Community Preservation & Progress 1950’s – 1970’s

Once the minerals were exhausted, most hastily built mining towns were abandoned. Grass Valley and Nevada City persisted after the Gold Rush because San Francisco investors gambled on hard rock mining, water rights, and power generation. Lumber mills continued to operate. They supplied timber for the railroad from the mid-1860s through 1870. Large cattle ranches had become established.

The nation’s attitude was about growth and commerce. Railroads moved goods and people between coasts. The age of the automobile, beginning in the early 1900’s, led to road development. By the end of WWII, in the 1940’s, travel and outdoor recreation was a trend that middle-class America embraced.

1950: Freeway Proposal

By the 1950’s the California Division of Highways documented traffic problems between Nevada City and Grass Valley. Logging trucks jammed narrow roads. Some residents remember it taking between 30-45 minutes to drive between towns, a distance of 4.2 miles.

1951: Choosing Sides

If there was a historic rivalry before, the coming of the freeway strengthened it. Folks were divided about where it should go. Some merchants thought that downtown offramps would stimulate business while others sided for historic building preservation.

1960’s: Freeway Construction Begins

In the early 1960’s right-of-ways had been obtained, structures were removed and dirt work commenced. Then the building contractor went bankrupt. It took the Highway Department close to a year to secure a replacement.

Nevada City residents, disturbed by the altered landscape of the town, called the Broad Street area a ‘Calamity Cut.’

 

In 1965, Beryl Robinson came in as Nevada City Manager. He inherited ‘a mess.’ Downtown commerce was in trouble.

Nov. 15, 1966. Unfinished bridge on the Broad Street freeway crossing collapses. Eleven men injured, no fatalities. Photo courtesy Searles Library.

1968: The controversy and upset over the freeway project may have garnered public support for Nevada City Historical Ordinance 338, written by Bill Wetherall, Nevada City’s Attorney. (The ordinance governs preservation of Mother Lode architecture. It was the first one written in the State of California.)

Page 16 from Nevada City Building Design Guidelines

The quote, “Nevada City’s future is in the preservation of its past,” from former City Council member and mayor, Bob Paine, hung in City Hall for many years, expressing the civic sentiment of the time.

Map of Nevada City Historical District

from Ordinance 338 PDF document


While those in opposition called it the ‘Hysterical District,’ most downtown businesses followed the ordinance mandates, turning Nevada City into one of the best preserved, still functioning, Gold Rush towns in the west.

1969: Freeway is Complete

In December, twenty-two two years after the first traffic survey, the Golden Center Freeway opened for traffic.

Cost
$7,000,000 spent by the City of Grass Valley
$5,000,000 spent by the City of Nevada City

1972: Nevada City received a grant to move utilities underground. Gaslights were installed. Neon signs removed.

Nevada City’s Mission Statement – The City of Nevada City is dedicated to preserving and enhancing its small-town character and historical architecture while providing quality public services for our current and future residents, businesses, and visitors.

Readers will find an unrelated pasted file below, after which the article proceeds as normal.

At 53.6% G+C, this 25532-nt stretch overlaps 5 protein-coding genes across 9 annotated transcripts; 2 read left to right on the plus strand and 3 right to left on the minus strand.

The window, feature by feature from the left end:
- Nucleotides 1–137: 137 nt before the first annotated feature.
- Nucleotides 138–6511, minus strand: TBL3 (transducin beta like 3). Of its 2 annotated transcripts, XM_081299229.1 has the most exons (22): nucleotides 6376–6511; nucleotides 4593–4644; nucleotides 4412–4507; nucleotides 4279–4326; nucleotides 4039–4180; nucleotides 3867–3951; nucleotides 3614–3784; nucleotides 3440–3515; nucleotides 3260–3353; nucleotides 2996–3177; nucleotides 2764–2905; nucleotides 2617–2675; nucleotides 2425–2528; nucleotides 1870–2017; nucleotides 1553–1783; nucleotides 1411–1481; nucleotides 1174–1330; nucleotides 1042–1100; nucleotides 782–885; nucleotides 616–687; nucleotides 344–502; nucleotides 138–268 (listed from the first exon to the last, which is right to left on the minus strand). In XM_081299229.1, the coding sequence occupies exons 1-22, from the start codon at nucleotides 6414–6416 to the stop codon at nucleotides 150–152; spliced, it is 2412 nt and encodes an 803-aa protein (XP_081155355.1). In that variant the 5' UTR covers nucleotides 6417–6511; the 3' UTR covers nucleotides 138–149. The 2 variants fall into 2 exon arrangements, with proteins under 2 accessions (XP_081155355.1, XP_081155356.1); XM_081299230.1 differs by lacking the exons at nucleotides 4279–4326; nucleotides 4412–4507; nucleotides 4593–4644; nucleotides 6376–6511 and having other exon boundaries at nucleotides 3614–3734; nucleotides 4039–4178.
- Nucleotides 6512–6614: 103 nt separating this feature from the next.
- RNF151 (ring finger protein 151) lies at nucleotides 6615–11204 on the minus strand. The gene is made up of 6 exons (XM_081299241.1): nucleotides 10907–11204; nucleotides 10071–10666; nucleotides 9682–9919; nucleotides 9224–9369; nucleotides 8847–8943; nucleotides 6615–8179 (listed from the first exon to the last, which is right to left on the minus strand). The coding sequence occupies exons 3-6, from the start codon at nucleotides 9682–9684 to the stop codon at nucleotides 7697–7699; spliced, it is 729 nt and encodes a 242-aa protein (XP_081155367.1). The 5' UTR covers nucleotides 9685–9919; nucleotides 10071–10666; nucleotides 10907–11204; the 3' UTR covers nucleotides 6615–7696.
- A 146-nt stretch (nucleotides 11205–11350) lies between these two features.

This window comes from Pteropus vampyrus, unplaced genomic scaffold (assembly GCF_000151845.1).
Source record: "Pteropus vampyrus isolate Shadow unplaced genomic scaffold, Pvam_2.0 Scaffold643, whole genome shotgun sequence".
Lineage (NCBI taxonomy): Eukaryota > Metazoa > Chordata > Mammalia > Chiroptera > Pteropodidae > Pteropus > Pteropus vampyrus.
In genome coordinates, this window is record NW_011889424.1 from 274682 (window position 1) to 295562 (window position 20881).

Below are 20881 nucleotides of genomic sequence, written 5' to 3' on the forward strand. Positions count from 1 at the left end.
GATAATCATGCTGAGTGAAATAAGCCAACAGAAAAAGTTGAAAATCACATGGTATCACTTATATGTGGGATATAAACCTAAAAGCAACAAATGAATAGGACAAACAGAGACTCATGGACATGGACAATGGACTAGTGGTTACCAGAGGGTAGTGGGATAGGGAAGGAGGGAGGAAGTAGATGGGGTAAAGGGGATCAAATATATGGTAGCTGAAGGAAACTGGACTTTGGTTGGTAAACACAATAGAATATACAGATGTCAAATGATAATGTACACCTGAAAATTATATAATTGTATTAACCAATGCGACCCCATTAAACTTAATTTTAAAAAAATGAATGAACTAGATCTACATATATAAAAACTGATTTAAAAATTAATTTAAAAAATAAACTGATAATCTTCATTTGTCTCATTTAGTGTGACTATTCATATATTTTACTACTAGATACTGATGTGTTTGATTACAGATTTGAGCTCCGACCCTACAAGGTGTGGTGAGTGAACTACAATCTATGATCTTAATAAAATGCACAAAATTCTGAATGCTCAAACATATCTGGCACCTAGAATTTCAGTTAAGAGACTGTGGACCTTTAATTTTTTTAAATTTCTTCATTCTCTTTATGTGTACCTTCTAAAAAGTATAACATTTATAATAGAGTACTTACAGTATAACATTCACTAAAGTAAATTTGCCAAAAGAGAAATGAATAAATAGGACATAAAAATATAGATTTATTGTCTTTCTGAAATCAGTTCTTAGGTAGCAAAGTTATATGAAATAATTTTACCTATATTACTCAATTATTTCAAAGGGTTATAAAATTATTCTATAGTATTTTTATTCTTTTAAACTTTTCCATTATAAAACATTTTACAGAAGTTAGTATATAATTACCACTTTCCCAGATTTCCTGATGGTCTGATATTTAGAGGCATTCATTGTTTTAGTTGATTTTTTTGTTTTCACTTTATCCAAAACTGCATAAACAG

Grass Valley Mission Statement – The City of Grass Valley’s Public Works Department is committed to providing essential municipal infrastructure maintenance and improvement services that preserve and enhance the quality of life in our community for residents, businesses and visitors alike, while providing a safe and productive work environment for Department employees.

Thanks to keen observers, county civic organizations, and city leaders the historic Mother Lode charm of Grass Valley and Nevada City remains. Since their beginnings, the towns along the Deer Creek watershed have been a community gathering places, a hub of entertainment and a place to enjoy nature.

Moving forward, if lessons learned are heeded, the area will continue to thrive while remembering and honoring its past.

 

If you liked this post, check out Anthony House and Penn Valley Under Lake Wildwood and Lake Wildwood Developments & Current Events.

Resources

City of Grass Valley 2020 General Plan

City of Grass Valley – Tree Removal Application

City of Grass Valley Departments

2005: Grass Valley Tree OrdinanceChapter 12.36 of the Municipal Code Ensures that community trees are protected and managed to ensure civic benefits.

Historical Effects of Logging on the forests of the Cascade and Sierra Nevada Ranges of California (1990) [PDF]

Nevada City Building Design Guidelines – Sept. 1995 [PDF] (numerous historic building photos)

Nevada CityHousing element 2014-2019 [PDF]
This focus on preservation of a strong sense of community, coupled with geographic, topographic, and infrastructure constraints has limited growth to a slow, manageable pace.

Nevada City Ordinance 338 [PDF] – Establishment of a historical district and regulations for protection, enhancement, and perpetuation of buildings

Nevada County Demographic Report 2016-2017

Nevada County Historical Society

Nevada County Historical Society YouTube Channel (Interviews with multi-generational
families who grew up in Grass Valley and Nevada City – 1940’s through 1960’s.)

The Union – The tale of a freeway that divided two cities – 2/22/03

The Union – Golden Center Freeway a reality; Grass Valley portion done – 3/8/03

The Union – For some, Golden Center Freeway was a ‘Calamity Cut – 4/20/10

The Union – Development plans may help Nevada City meet its housing needs – 01/04/18

Wikipedia – Nevada City Downtown Historic District

 

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